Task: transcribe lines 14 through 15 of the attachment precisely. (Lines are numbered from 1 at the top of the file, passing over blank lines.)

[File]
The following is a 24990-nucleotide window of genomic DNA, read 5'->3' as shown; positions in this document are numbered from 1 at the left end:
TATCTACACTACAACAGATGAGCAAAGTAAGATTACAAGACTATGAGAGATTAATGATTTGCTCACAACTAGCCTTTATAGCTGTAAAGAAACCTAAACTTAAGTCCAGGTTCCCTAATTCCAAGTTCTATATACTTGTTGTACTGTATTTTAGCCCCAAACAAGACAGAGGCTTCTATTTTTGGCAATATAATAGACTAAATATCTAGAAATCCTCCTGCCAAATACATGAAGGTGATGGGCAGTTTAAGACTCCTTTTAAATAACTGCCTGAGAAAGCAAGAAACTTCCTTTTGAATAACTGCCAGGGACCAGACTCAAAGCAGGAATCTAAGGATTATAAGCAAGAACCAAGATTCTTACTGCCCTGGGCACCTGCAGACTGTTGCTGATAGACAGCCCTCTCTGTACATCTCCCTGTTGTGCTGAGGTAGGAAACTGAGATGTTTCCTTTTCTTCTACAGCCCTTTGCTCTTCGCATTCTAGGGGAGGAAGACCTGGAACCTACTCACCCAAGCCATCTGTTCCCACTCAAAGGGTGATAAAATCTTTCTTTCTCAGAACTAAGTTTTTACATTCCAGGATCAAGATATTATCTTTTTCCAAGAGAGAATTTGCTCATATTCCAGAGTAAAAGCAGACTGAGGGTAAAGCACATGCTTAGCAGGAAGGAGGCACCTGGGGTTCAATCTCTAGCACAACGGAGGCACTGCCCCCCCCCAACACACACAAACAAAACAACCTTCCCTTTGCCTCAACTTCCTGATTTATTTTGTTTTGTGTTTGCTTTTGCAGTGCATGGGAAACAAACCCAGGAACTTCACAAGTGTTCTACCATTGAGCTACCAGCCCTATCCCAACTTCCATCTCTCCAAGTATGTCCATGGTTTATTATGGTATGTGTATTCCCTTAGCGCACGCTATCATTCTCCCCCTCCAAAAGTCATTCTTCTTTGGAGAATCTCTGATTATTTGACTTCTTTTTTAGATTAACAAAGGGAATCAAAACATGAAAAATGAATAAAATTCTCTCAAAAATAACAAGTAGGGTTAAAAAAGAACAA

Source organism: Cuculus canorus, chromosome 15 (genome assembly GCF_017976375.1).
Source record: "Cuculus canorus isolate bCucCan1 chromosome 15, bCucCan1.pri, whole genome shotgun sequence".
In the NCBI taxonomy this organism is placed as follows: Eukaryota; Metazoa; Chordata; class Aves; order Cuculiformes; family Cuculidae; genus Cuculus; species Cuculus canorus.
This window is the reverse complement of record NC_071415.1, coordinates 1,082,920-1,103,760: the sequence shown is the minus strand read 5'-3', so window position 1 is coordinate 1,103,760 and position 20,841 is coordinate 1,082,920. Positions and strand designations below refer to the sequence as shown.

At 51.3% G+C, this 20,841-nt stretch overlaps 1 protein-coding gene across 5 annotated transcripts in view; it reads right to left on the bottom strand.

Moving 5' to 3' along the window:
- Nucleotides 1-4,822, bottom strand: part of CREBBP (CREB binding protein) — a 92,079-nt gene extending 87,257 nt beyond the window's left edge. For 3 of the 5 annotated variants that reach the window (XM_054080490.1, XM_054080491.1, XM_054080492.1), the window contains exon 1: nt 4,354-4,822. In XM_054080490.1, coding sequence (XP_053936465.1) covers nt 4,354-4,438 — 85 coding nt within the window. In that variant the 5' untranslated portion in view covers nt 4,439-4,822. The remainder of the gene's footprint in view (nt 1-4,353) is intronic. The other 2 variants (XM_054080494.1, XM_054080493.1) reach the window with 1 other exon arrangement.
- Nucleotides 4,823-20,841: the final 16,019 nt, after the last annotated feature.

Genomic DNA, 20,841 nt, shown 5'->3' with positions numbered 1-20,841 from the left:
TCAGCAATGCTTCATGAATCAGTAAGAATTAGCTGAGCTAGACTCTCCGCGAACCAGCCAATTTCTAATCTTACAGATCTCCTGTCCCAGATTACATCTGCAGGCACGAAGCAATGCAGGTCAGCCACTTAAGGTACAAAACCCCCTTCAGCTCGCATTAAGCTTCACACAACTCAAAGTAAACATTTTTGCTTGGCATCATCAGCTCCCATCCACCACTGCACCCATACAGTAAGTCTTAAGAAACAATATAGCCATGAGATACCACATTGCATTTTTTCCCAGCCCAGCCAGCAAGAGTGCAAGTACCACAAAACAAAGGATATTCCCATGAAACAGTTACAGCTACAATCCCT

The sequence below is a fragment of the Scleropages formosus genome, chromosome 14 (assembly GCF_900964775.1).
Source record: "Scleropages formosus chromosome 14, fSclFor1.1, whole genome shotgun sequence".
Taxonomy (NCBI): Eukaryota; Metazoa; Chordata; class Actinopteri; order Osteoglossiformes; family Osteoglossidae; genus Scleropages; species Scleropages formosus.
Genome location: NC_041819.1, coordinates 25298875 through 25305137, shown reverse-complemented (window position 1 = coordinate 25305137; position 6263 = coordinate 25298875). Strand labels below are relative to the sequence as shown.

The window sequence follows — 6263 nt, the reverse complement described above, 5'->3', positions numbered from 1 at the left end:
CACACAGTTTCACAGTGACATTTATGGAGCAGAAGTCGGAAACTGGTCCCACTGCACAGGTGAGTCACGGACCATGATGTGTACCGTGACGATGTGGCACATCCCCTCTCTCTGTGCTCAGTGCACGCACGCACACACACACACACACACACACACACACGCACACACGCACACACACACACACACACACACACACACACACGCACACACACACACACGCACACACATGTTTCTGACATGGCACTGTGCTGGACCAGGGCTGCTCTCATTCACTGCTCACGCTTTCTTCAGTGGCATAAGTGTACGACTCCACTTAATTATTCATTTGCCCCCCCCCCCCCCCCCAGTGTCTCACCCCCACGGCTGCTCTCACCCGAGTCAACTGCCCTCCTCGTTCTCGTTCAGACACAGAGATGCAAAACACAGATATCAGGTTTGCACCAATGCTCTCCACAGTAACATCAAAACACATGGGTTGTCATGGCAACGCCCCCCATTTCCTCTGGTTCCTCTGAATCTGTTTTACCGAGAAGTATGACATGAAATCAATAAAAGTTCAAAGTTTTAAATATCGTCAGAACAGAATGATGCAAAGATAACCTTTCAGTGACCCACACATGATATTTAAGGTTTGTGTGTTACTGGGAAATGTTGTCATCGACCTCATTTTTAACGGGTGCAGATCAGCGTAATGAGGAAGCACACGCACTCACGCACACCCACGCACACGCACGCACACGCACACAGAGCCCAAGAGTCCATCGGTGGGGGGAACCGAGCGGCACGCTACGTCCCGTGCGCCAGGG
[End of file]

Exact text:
Source record: "Scleropages formosus chromosome 14, fSclFor1.1, whole genome shotgun sequence".
Taxonomy (NCBI): Eukaryota; Metazoa; Chordata; class Actinopteri; order Osteoglossiformes; family Osteoglossidae; genus Scleropages; species Scleropages formosus.